If Newcombe was too well aware of his flaws, if he was sometimes more bothered by those than comforted by his triumphis, it still speaks well of him that he went out to the mound in some of the biggest pressure games of his life and tried to do his job despite them. And, despite the salve to which he took that nobody on the Dodgers realised until he got momentarily unruly on the team flight to Japan for an exhibition tour following the ’56 Series: alcoholism, which actually began in his childhood when his father actually believed drinking beer would make the boy big and strong.
Newcombe kept another secret during the ’56 Series: he couldn’t throw his curve ball without pain. He’d felt a pop in his arm while pitching the pennant clinching game against the Pirates and started shaking off curve ball signs. On the Japanese tour, Newcombe said, “This choke-up and gutless talk is nonsense. I tried to win a game for them with a bad arm.” Only Campanella knew of the injury, and Newcombe refused to talk about it otherwise.
After a modest 1957 and a slow start in 1958, the latter the team’s first season in Los Angeles, Newcombe was traded to the Reds. By 1960’s end he was out of the majors and, after one season in Japan as an outfielder/first baseman, out of the game. Only in 1965, after he passed out and awoke to see his wife and children packed ready to leave him, did Newcombe finally stop drinking.
After working several years as an alcohol counselor for groups aiming to curb teen drinking, Newcombe rejoined the Dodgers as a community relations director and eventual front office advisor, and thrived on both while also enjoying numerous spring trainings as a special instructor and mentor. (He even helped Bob Welch, a former Dodger who’d earn 27 wins for the 1990 Athletics, recover from alcoholism.) But not long after he got sober to stay, Newcombe helped make Koufax’s final pennant clincher possible. Kind of.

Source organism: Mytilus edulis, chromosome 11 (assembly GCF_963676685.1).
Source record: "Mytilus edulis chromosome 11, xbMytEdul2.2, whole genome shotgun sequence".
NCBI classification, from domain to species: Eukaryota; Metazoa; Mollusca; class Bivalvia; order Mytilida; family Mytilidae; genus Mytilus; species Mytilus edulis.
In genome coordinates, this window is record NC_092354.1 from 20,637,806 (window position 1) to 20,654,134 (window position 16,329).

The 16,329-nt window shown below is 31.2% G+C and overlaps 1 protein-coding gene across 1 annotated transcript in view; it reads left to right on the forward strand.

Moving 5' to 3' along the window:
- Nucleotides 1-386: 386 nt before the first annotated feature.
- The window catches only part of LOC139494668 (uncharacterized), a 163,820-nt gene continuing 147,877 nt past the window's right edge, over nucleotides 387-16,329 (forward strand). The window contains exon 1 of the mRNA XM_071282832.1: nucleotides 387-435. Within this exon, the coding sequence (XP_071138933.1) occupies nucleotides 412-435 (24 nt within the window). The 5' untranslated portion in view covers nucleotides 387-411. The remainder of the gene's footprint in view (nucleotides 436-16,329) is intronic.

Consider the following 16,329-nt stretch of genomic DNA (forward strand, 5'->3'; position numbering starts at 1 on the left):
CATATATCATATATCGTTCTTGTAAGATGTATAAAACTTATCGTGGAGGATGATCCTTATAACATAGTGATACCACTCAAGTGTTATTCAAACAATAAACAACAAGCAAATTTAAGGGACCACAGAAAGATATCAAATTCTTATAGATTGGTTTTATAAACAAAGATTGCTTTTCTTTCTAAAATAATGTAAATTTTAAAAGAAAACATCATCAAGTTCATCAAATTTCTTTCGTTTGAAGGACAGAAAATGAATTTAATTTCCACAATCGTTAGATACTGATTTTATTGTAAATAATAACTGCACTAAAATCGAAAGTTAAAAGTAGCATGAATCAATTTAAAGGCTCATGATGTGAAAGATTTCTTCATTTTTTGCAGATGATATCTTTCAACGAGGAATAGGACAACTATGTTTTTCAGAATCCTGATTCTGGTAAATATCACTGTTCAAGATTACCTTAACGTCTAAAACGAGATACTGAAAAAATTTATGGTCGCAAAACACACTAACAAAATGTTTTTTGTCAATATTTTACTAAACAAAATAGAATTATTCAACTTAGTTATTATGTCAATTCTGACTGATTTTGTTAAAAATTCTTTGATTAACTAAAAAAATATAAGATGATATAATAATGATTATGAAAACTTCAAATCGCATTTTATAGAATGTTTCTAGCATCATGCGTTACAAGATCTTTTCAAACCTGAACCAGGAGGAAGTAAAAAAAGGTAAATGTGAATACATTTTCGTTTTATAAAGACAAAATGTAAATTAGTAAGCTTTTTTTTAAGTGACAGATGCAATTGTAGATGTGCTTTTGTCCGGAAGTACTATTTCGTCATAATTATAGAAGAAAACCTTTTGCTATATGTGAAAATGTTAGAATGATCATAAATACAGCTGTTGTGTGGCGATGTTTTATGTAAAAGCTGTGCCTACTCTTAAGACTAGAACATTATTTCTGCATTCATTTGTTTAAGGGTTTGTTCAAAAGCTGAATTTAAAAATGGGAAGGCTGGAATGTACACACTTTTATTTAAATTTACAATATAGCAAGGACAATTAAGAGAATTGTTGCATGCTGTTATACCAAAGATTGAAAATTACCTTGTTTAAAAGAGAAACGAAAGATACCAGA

Koufax was pressed into service on two days’ rest for 1966’s final regular season game, the second of a doubleheader in which fellow Hall of Famer Don Drysdale lost. Pitching impressively against the Phillies (plate umpire Doug Harvey would remember it as “the best exhibition of baseball I’ve ever seen in my life, it was privilege to call that game”), Koufax felt something go out of whack high in his back while pitching to the Phillies’ Gary Sutherland.
He ran into the clubhouse and gulped a handful of pain pills. It turned out he suffered a slipped vertebra. Newcombe just so happened to be in the clubhouse when Koufax came in and made for the trainer’s table. Newcombe and trainer Bill Buhler took hold of him on the table at either end, pulling like a tug-o-war until the disc slipped back into proper place, and Koufax finished what he started, a 6-3 win to nail the pennant.
He thanked Newcombe profusely after the game. “Don was a mentor at first,” Koufax said upon Newcombe’s death, referring to their relationship when Koufax was a green bonus baby, “and a friend at the end.”
I saw Newcombe once in my own lifetime. I took my young son to Dodger Stadium on a fan day during which you could meet and get autographs by assorted Dodgers, players and coaches alike by waiting in lines until you reached the next available Dodger. (My son got a ball signed by then-coach Jim Riggleman; he’d hoped for Shawn Green.) Newcombe sat at a table, a straw hat on his head and a Dodger jersey with his old number 36 around his torso. He bantered genially with the fans and seemed completely at peace in Dodgerland and with himself, belying his reputation for generosity and bristling at once.
It was a peace too hard won that didn’t have to be so hard. His number one enemy was the enemy within; the empathy and kindness he needed most was from himself. May the Lord’s angels shepherd him to an eternity of both.